Chris Lumsden, president and CEO, Northern Regional Hospital

If you could have an alternate title what would it be? Chief people person

How long have you worked at your company? About two years

Birthplace? Alexandria, Virginia

What was your first job as a youth? At age 12, I had two part-time jobs — a paper route (shows my age) and mowing grass. My dad didn’t believe in idle time, and still doesn’t today.

In light of the Covid-19 virus, what is the biggest challenge you face right now in leading your company? Balancing our responsibility to protect our purpose (serving patients) and people (jobs) against the immense financial impact of Covid-19 is a tremendous challenge for NRH. An intense focus on purpose is particularly critical during a health care crisis when our patients and communities look to us for strength, predictability and stability. Most don’t know the details behind our weeks of meticulous Covid-19 preparedness planning nor the physical, emotional and financial pressures that we are now under as a regional community hospital. Our NRH team members, 1,000 people strong, place themselves in harm’s way every day caring for all patients while at the same time worrying about the financial and physical toll that this awful virus may or has placed on them and their families. My challenge is to ensure that each and every NRH caregiver knows that they are essential, their jobs are precious, and that I have their backs and will fight for them now and going forward. I feel confident that if I help protect people that people will in turn protect our mission and finances short and long term.

How has the Covid-19 crisis impacted how you relate to your employees, and what steps might you take in the weeks and months ahead to continue to motivate and encourage them? I have witnessed the “best of the best” in people at NRH during the past three months. Undoubtedly, hospitals are largely always prepared for a disaster or crisis of some sort. However, for most of us, the Covid-19 pandemic is thankfully a once-in-a-lifetime experience. This past early March, we planned for the worst and hoped for the best. It was an “all hands on deck” approach not knowing whether we might experience a Covid-19 patient surge weeks later. From daily communications and updates across our system to 30-minute virtual Covid-19 huddles three times a week (all recorded and posted for every NRH employee and stakeholder to review) to a multitude of other preparedness and intervention measures, as an award winning team, we aggressively focused on first protecting our team and also having the necessary supplies and equipment in-house to care for our service region. However, like almost all hospitals, what we’ve sadly seen is service volumes and revenue fall by 20 to 40% with unprecedented current and anticipated near future financial losses. This said, we will not allow short term financial concerns to define our long term mission nor distract us from smartly implementing growth plans, protecting our people and serving our community. We will continue to engage our NRH team through a leadership open door philosophy, weekly written CEO Friday reports/updates, executive rounding, employee opinion surveys, town hall meetings (when able), newly instituted employee educational assistance and nursing scholarship programs, and a host of other employee recognition activities. Now is the time to invest in the growth of our people.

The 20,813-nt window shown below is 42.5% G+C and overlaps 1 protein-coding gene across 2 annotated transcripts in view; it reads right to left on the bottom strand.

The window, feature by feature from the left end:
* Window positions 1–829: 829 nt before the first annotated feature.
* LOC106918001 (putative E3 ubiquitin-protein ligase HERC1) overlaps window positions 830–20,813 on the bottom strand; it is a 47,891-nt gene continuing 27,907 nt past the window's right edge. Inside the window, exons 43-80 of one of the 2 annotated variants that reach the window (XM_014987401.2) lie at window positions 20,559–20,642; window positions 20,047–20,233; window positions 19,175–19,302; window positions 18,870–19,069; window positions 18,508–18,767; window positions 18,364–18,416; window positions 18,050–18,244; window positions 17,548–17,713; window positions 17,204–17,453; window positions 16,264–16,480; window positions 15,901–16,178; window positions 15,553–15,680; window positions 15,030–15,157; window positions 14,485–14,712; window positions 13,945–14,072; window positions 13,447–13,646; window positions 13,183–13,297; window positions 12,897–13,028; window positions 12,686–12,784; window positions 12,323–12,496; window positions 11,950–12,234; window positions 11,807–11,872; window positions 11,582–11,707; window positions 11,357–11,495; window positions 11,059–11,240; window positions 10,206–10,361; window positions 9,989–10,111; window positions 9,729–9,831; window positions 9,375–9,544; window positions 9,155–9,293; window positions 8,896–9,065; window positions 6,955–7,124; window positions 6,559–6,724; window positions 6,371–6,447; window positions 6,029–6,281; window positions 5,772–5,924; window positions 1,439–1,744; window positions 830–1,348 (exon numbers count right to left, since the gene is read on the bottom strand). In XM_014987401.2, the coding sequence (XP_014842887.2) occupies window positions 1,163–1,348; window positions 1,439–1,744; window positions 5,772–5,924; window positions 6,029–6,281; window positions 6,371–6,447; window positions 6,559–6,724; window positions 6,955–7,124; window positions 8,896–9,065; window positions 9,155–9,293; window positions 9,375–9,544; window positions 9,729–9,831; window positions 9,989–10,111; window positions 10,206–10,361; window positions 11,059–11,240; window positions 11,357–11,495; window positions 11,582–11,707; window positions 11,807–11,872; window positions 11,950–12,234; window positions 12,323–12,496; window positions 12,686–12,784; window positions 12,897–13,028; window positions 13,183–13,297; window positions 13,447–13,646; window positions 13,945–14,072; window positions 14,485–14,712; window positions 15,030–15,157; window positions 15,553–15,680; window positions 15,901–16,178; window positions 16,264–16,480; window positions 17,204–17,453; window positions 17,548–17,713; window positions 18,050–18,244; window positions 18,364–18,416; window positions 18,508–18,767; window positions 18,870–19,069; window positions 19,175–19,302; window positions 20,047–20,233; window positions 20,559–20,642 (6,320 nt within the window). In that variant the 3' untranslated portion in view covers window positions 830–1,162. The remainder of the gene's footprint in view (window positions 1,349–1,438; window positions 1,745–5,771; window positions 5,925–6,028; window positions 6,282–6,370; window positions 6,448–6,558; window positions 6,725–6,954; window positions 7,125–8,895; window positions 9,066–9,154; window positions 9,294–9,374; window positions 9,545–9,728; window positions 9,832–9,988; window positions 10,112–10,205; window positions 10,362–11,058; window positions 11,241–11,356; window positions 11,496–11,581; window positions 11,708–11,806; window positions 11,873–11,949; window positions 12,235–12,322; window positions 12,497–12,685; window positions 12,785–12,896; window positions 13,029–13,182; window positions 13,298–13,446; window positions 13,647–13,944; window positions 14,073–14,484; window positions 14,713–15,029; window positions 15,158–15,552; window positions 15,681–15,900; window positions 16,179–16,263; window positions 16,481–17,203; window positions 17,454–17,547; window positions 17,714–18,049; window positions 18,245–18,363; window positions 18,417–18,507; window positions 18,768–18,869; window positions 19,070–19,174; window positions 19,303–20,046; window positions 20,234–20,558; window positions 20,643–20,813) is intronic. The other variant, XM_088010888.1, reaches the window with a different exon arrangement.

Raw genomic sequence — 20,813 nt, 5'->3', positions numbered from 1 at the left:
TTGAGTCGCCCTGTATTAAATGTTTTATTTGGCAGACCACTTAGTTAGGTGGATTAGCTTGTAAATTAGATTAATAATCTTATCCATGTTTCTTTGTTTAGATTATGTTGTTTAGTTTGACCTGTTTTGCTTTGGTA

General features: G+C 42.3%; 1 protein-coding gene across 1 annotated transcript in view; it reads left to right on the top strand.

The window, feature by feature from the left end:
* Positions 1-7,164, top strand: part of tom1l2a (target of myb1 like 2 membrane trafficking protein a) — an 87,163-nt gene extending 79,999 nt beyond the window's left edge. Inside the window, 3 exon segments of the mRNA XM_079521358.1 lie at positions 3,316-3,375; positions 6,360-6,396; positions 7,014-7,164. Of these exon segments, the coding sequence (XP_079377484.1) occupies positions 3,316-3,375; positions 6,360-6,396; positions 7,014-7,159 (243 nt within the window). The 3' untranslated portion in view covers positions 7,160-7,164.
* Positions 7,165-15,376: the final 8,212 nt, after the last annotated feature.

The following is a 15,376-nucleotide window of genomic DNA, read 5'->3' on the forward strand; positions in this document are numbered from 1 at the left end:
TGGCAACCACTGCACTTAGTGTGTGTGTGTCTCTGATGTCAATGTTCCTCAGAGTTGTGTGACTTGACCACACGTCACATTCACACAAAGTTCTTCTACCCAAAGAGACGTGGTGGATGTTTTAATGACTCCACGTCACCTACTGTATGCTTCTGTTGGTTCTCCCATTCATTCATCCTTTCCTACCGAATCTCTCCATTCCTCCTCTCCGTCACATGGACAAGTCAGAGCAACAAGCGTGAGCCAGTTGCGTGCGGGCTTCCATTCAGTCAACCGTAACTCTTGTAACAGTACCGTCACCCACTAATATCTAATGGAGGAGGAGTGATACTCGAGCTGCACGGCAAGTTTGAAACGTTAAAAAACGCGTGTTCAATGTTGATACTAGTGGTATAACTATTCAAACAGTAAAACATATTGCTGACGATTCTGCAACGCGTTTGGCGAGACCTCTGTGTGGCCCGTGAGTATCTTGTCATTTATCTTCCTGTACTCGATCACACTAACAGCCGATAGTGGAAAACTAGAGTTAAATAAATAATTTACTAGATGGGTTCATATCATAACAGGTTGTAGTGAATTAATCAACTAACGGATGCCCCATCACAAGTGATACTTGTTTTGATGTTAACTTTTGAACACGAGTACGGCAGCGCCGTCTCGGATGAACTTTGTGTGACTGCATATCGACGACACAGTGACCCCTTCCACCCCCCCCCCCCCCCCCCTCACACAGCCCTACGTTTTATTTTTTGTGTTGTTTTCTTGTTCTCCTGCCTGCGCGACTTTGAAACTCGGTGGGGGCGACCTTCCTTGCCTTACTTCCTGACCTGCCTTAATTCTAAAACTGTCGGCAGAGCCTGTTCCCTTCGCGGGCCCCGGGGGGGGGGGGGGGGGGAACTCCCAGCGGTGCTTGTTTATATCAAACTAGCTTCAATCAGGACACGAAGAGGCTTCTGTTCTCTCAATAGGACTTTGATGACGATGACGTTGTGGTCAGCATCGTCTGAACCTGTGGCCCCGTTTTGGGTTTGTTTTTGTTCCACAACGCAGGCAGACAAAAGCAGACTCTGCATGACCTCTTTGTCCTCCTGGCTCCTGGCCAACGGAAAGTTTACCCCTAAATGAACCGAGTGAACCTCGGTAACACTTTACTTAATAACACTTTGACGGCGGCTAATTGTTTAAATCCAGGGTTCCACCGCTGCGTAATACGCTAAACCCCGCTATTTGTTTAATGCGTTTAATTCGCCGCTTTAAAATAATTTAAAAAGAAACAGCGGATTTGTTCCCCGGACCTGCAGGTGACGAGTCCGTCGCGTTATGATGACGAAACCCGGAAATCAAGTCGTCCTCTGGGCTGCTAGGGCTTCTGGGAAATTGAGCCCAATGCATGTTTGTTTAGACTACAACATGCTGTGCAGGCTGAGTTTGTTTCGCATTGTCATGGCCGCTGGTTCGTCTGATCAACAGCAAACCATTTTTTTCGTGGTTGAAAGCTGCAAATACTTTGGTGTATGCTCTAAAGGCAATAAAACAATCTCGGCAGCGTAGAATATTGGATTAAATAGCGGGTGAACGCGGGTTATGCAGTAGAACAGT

How do you measure success? Although it’s important to measure business success by performance metrics, my measure of success is simply the favorable impact that I have had on people over my lifetime. As one of my mentors explained to me many years ago, “people always, in the end, vote their priorities with their time and money”. Rarely are people inspired by or remember achieving performance metrics. What most people remember is who helped them and who they helped to achieve personal and professional milestones. My measure of success is being a great family man and friend and helping as many people as possible to achieve their personal and professional aspirations.

Share one thing about yourself that would surprise people? I love the outdoors. As such, I buy and reclaim farmland and build fish ponds/lakes, ranging in size from 1 to 7 acres.

What do you like to do to relax and/or to have fun? Most sports, particularly golf, fishing, basketball (and now ping pong), and a glass of wine with family and friends.